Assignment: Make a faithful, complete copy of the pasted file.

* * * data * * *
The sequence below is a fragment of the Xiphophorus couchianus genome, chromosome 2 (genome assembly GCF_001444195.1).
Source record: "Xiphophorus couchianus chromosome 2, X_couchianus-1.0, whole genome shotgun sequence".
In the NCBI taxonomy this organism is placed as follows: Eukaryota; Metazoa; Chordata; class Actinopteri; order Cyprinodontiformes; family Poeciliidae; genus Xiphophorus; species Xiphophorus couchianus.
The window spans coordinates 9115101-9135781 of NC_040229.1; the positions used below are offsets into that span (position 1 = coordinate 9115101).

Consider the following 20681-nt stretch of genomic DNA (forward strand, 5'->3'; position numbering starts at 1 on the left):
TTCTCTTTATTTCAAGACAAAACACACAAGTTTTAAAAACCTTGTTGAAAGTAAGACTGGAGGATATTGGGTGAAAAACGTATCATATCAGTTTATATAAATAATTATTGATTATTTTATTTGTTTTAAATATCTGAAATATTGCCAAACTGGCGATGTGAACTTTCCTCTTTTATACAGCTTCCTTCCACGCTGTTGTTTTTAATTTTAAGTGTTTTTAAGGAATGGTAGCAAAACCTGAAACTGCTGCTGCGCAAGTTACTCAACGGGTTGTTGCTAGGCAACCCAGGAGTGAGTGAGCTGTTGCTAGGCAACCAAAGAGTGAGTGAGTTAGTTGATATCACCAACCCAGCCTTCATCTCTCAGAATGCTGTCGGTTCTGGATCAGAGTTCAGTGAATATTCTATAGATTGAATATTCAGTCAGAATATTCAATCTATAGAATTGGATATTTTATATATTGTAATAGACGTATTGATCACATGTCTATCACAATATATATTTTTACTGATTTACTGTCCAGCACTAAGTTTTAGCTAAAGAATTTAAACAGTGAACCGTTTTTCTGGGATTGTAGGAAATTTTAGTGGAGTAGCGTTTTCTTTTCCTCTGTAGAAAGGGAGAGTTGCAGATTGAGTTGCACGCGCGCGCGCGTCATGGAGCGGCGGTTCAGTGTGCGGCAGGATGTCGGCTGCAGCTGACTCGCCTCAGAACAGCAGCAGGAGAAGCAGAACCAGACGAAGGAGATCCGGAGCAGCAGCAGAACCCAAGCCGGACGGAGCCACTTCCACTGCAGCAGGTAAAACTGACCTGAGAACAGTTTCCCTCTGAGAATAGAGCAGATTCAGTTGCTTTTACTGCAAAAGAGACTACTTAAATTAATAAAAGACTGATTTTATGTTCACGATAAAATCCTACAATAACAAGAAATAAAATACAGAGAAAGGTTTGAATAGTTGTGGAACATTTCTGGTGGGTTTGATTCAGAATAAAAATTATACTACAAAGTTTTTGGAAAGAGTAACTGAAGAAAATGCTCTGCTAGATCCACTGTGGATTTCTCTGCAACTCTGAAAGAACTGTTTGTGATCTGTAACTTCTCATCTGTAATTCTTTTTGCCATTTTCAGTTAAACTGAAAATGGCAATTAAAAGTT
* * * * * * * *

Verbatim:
The sequence below is a fragment of the Xiphophorus couchianus genome, chromosome 2 (genome assembly GCF_001444195.1).
Source record: "Xiphophorus couchianus chromosome 2, X_couchianus-1.0, whole genome shotgun sequence".
In the NCBI taxonomy this organism is placed as follows: Eukaryota; Metazoa; Chordata; class Actinopteri; order Cyprinodontiformes; family Poeciliidae; genus Xiphophorus; species Xiphophorus couchianus.
The window spans coordinates 9115101-9135781 of NC_040229.1; the positions used below are offsets into that span (position 1 = coordinate 9115101).

Consider the following 20681-nt stretch of genomic DNA (forward strand, 5'->3'; position numbering starts at 1 on the left):
TTCTCTTTATTTCAAGACAAAACACACAAGTTTTAAAAACCTTGTTGAAAGTAAGACTGGAGGATATTGGGTGAAAAACGTATCATATCAGTTTATATAAATAATTATTGATTATTTTATTTGTTTTAAATATCTGAAATATTGCCAAACTGGCGATGTGAACTTTCCTCTTTTATACAGCTTCCTTCCACGCTGTTGTTTTTAATTTTAAGTGTTTTTAAGGAATGGTAGCAAAACCTGAAACTGCTGCTGCGCAAGTTACTCAACGGGTTGTTGCTAGGCAACCCAGGAGTGAGTGAGCTGTTGCTAGGCAACCAAAGAGTGAGTGAGTTAGTTGATATCACCAACCCAGCCTTCATCTCTCAGAATGCTGTCGGTTCTGGATCAGAGTTCAGTGAATATTCTATAGATTGAATATTCAGTCAGAATATTCAATCTATAGAATTGGATATTTTATATATTGTAATAGACGTATTGATCACATGTCTATCACAATATATATTTTTACTGATTTACTGTCCAGCACTAAGTTTTAGCTAAAGAATTTAAACAGTGAACCGTTTTTCTGGGATTGTAGGAAATTTTAGTGGAGTAGCGTTTTCTTTTCCTCTGTAGAAAGGGAGAGTTGCAGATTGAGTTGCACGCGCGCGCGCGTCATGGAGCGGCGGTTCAGTGTGCGGCAGGATGTCGGCTGCAGCTGACTCGCCTCAGAACAGCAGCAGGAGAAGCAGAACCAGACGAAGGAGATCCGGAGCAGCAGCAGAACCCAAGCCGGACGGAGCCACTTCCACTGCAGCAGGTAAAACTGACCTGAGAACAGTTTCCCTCTGAGAATAGAGCAGATTCAGTTGCTTTTACTGCAAAAGAGACTACTTAAATTAATAAAAGACTGATTTTATGTTCACGATAAAATCCTACAATAACAAGAAATAAAATACAGAGAAAGGTTTGAATAGTTGTGGAACATTTCTGGTGGGTTTGATTCAGAATAAAAATTATACTACAAAGTTTTTGGAAAGAGTAACTGAAGAAAATGCTCTGCTAGATCCACTGTGGATTTCTCTGCAACTCTGAAAGAACTGTTTGTGATCTGTAACTTCTCATCTGTAATTCTTTTTGCCATTTTCAGTTAAACTGAAAATGGCAATTAAAAGTT